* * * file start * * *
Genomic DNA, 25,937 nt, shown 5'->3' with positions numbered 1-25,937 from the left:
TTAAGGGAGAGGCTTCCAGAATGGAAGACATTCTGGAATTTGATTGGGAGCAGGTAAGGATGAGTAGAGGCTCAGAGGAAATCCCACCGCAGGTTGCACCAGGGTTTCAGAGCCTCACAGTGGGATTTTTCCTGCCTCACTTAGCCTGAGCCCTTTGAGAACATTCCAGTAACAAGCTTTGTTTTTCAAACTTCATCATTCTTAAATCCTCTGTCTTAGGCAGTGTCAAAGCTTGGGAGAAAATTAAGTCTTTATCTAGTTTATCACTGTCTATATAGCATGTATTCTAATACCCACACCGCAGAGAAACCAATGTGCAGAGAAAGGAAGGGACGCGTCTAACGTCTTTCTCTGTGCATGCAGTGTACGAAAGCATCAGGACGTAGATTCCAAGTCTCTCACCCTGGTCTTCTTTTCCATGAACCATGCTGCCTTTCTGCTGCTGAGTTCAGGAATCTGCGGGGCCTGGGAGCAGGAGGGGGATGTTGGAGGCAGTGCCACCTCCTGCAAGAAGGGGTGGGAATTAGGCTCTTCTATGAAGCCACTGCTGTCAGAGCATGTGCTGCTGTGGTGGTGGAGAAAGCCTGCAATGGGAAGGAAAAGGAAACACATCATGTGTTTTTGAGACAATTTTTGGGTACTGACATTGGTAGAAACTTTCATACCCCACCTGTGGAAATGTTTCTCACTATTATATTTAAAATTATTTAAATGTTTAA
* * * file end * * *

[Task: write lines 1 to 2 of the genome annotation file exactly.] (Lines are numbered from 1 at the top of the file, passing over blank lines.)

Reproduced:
Genomic DNA, 25,937 nt, shown 5'->3' with positions numbered 1-25,937 from the left:
TTAAGGGAGAGGCTTCCAGAATGGAAGACATTCTGGAATTTGATTGGGAGCAGGTAAGGATGAGTAGAGGCTCAGAGGAAATCCCACCGCAGGTTGCACCAGGGTTTCAGAGCCTCACAGTGGGATTTTTCCTGCCTCACTTAGCCTGAGCCCTTTGAGAACATTCCAGTAACAAGCTTTGTTTTTCAAACTTCATCATTCTTAAATCCTCTGTCTTAGGCAGTGTCAAAGCTTGGGAGAAAATTAAGTCTTTATCTAGTTTATCACTGTCTATATAGCATGTATTCTAATACCCACACCGCAGAGAAACCAATGTGCAGAGAAAGGAAGGGACGCGTCTAACGTCTTTCTCTGTGCATGCAGTGTACGAAAGCATCAGGACGTAGATTCCAAGTCTCTCACCCTGGTCTTCTTTTCCATGAACCATGCTGCCTTTCTGCTGCTGAGTTCAGGAATCTGCGGGGCCTGGGAGCAGGAGGGGGATGTTGGAGGCAGTGCCACCTCCTGCAAGAAGGGGTGGGAATTAGGCTCTTCTATGAAGCCACTGCTGTCAGAGCATGTGCTGCTGTGGTGGTGGAGAAAGCCTGCAATGGGAAGGAAAAGGAAACACATCATGTGTTTTTGAGACAATTTTTGGGTACTGACATTGGTAGAAACTTTCATACCCCACCTGTGGAAATGTTTCTCACTATTATATTTAAAATTATTTAAATGTTTAA